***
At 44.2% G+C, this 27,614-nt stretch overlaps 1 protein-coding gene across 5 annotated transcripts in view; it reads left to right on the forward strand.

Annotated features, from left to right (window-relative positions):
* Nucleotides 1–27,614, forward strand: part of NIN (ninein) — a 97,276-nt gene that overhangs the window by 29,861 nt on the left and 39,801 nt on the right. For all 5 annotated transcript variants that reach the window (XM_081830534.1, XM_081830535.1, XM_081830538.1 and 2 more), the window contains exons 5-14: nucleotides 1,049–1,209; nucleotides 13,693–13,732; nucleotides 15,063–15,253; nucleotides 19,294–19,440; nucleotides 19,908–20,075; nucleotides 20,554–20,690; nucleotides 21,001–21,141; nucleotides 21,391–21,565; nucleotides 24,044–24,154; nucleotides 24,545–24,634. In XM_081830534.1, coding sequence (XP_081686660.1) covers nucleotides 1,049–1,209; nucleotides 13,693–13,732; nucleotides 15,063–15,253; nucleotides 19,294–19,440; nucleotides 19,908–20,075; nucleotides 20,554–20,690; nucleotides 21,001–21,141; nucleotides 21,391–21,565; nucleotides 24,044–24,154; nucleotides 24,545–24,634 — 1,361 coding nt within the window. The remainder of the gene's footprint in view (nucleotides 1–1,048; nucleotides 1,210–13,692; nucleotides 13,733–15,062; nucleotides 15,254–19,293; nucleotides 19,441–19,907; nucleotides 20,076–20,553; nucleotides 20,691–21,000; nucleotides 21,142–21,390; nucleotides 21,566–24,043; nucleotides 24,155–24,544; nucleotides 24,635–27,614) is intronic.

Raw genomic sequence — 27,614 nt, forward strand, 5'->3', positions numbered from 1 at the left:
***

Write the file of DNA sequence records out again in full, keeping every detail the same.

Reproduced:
At 44.2% G+C, this 27,614-nt stretch overlaps 1 protein-coding gene across 5 annotated transcripts in view; it reads left to right on the forward strand.

Annotated features, from left to right (window-relative positions):
* Nucleotides 1–27,614, forward strand: part of NIN (ninein) — a 97,276-nt gene that overhangs the window by 29,861 nt on the left and 39,801 nt on the right. For all 5 annotated transcript variants that reach the window (XM_081830534.1, XM_081830535.1, XM_081830538.1 and 2 more), the window contains exons 5-14: nucleotides 1,049–1,209; nucleotides 13,693–13,732; nucleotides 15,063–15,253; nucleotides 19,294–19,440; nucleotides 19,908–20,075; nucleotides 20,554–20,690; nucleotides 21,001–21,141; nucleotides 21,391–21,565; nucleotides 24,044–24,154; nucleotides 24,545–24,634. In XM_081830534.1, coding sequence (XP_081686660.1) covers nucleotides 1,049–1,209; nucleotides 13,693–13,732; nucleotides 15,063–15,253; nucleotides 19,294–19,440; nucleotides 19,908–20,075; nucleotides 20,554–20,690; nucleotides 21,001–21,141; nucleotides 21,391–21,565; nucleotides 24,044–24,154; nucleotides 24,545–24,634 — 1,361 coding nt within the window. The remainder of the gene's footprint in view (nucleotides 1–1,048; nucleotides 1,210–13,692; nucleotides 13,733–15,062; nucleotides 15,254–19,293; nucleotides 19,441–19,907; nucleotides 20,076–20,553; nucleotides 20,691–21,000; nucleotides 21,142–21,390; nucleotides 21,566–24,043; nucleotides 24,155–24,544; nucleotides 24,635–27,614) is intronic.

Raw genomic sequence — 27,614 nt, forward strand, 5'->3', positions numbered from 1 at the left: